It’s rude to talk about yourself first, and when we met you for the first time, I certainly hope that’s not what we did. But I wanted to highlight how our description of ourselves as a PR advisory is designed, at least in part, to convey the point that we aren’t just here for our clients and we won’t simply execute against your instructions.  

We exist to help you understand your business, and get to a point where you have clarity on how your business might use communications to help it grow, before you push the button on a PR contract. 

We don’t have to be contracted to work with you before we start thinking hard about how your business might benefit from a sound communications strategy. Our role as a communications advisor starts from first time we meet each other and strike up a conversation about your business and what it wants to achieve.

In that first conversation we tend to ask lots of questions and give very little away about what we do. Don’t be alarmed, we aren’t there for the hard sell. Our business is built on understanding as much of your industry as we possibly can. So from our perspective, by learning from you, we’re already winning. In that first conversation we want to understand your business, what its goals are, and something about the clients it serves. We aren’t going to open a box of tricks to solve your problems, because after one quick chat, we won’t have a strong grasp of what those are.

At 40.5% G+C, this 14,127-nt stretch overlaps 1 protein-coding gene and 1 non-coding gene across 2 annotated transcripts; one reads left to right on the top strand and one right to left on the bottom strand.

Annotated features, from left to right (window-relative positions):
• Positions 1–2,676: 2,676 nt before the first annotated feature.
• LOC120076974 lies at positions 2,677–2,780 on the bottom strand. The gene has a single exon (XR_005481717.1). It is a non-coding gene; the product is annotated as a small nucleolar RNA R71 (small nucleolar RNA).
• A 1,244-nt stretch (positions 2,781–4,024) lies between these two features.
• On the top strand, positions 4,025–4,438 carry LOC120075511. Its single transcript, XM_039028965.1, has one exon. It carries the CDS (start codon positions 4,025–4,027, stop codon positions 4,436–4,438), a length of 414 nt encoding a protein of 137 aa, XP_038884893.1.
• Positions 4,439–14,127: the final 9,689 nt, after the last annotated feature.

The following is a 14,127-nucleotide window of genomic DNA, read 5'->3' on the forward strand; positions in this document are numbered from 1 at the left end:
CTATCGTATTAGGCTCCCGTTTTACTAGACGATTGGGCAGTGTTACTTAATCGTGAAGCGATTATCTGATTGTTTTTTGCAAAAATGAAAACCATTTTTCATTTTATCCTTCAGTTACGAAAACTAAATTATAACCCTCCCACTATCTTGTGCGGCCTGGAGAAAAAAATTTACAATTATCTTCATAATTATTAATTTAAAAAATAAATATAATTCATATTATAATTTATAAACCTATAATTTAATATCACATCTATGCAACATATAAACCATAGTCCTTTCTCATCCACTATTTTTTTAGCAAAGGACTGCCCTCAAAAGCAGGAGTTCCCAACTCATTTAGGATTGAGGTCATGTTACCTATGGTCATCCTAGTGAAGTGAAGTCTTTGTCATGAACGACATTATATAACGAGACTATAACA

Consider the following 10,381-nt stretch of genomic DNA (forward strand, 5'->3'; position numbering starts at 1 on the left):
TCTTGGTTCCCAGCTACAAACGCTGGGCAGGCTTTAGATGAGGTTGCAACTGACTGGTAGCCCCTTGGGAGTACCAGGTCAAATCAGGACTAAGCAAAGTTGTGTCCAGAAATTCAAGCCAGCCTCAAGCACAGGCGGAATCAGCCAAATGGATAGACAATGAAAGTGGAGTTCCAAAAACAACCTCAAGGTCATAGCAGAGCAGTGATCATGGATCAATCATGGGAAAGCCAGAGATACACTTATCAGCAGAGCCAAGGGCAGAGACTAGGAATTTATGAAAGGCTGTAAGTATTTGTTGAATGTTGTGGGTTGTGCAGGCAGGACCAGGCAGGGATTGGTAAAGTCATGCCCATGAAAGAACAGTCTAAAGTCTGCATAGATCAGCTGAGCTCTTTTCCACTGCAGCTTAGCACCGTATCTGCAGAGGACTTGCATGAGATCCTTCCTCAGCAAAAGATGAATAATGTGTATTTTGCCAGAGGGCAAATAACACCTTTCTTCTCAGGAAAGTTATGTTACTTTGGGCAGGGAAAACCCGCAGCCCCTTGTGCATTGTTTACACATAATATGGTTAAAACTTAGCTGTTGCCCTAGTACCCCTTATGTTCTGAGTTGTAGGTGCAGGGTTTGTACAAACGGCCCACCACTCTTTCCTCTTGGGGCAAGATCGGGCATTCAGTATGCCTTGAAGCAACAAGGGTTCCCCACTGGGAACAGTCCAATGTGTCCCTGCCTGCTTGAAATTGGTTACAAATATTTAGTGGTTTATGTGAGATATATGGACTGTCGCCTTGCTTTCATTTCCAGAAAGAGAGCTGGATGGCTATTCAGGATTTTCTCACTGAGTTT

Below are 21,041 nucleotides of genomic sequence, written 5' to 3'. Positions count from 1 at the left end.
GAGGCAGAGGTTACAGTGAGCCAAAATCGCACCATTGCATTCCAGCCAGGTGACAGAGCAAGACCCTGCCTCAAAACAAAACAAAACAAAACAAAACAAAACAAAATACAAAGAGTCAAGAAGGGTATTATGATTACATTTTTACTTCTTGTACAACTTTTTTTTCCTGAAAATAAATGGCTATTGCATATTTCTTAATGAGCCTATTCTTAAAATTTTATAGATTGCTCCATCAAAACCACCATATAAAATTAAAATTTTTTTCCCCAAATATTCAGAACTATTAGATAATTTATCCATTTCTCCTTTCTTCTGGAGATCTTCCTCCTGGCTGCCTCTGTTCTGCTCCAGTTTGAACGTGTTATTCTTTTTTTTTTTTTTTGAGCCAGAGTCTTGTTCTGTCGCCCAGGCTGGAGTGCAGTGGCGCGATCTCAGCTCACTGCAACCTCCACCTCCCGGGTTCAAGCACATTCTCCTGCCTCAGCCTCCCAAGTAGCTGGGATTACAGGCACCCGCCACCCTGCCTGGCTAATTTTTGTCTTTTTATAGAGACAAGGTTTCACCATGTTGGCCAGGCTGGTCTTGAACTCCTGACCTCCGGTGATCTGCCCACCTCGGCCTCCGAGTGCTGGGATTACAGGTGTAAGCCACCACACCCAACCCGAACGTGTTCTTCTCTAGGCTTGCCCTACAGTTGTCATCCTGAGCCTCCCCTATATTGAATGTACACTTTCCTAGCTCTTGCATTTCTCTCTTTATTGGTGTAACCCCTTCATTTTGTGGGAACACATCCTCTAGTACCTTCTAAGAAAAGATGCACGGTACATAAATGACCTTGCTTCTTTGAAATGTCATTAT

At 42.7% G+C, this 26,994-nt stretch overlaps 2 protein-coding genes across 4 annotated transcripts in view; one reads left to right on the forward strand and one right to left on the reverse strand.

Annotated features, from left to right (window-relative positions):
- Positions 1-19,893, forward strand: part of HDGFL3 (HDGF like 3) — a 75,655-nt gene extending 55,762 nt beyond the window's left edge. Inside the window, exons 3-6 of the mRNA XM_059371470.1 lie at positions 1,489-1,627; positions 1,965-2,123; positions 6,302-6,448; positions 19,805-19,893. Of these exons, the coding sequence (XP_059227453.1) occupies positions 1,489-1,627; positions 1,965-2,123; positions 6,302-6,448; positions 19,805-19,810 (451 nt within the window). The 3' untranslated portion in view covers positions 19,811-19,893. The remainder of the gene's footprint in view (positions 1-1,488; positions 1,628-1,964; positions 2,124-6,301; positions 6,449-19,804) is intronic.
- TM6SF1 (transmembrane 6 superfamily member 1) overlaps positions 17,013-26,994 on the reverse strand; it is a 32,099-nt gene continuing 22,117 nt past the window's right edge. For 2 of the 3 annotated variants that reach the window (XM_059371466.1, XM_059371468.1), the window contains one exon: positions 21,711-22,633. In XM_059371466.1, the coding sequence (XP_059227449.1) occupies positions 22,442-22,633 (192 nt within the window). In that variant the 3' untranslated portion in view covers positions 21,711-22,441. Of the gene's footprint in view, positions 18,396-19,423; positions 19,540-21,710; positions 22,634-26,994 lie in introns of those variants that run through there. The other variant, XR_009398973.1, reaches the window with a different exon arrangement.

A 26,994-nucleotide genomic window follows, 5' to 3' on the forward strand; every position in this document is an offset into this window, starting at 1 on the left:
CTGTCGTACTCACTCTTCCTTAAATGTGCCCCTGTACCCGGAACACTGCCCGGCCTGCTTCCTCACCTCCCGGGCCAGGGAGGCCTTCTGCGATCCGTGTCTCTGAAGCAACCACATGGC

As Adam talked about in his recent blog post looking at key aspects of writing a PR brief, often identifying and understanding the need for a communications solution is not a short-term process. Our first conversation might just scratch the surface, but as our relationship develops, we’d hope to understand your business better, and get a more thorough understanding of the problems and challenges you face. 

The advisory part of our service is here not just for our clients, but for anyone in the industry who wants to engage with us. Our on-going conversations with people in the industry are at many different stages, some are just starting up, others have been going on for several months, but the goal of each one is to understand challenges and help them scope out potential remedies through a communications lens.

Perhaps we’ve only met on one occasion and exchanged business cards, but what we have done is initiated a conversation, and allow us to begin thinking about what was discussed. From that point onwards, we’d like to keep the dialogue going so we keep abreast of your pain points and can share advice as we move forwards.

Ready for a chat?

If this has gotten you thinking – you have some questions – or you want to talk to us about what happens next, then please drop us a line. We’d love to hear from you.

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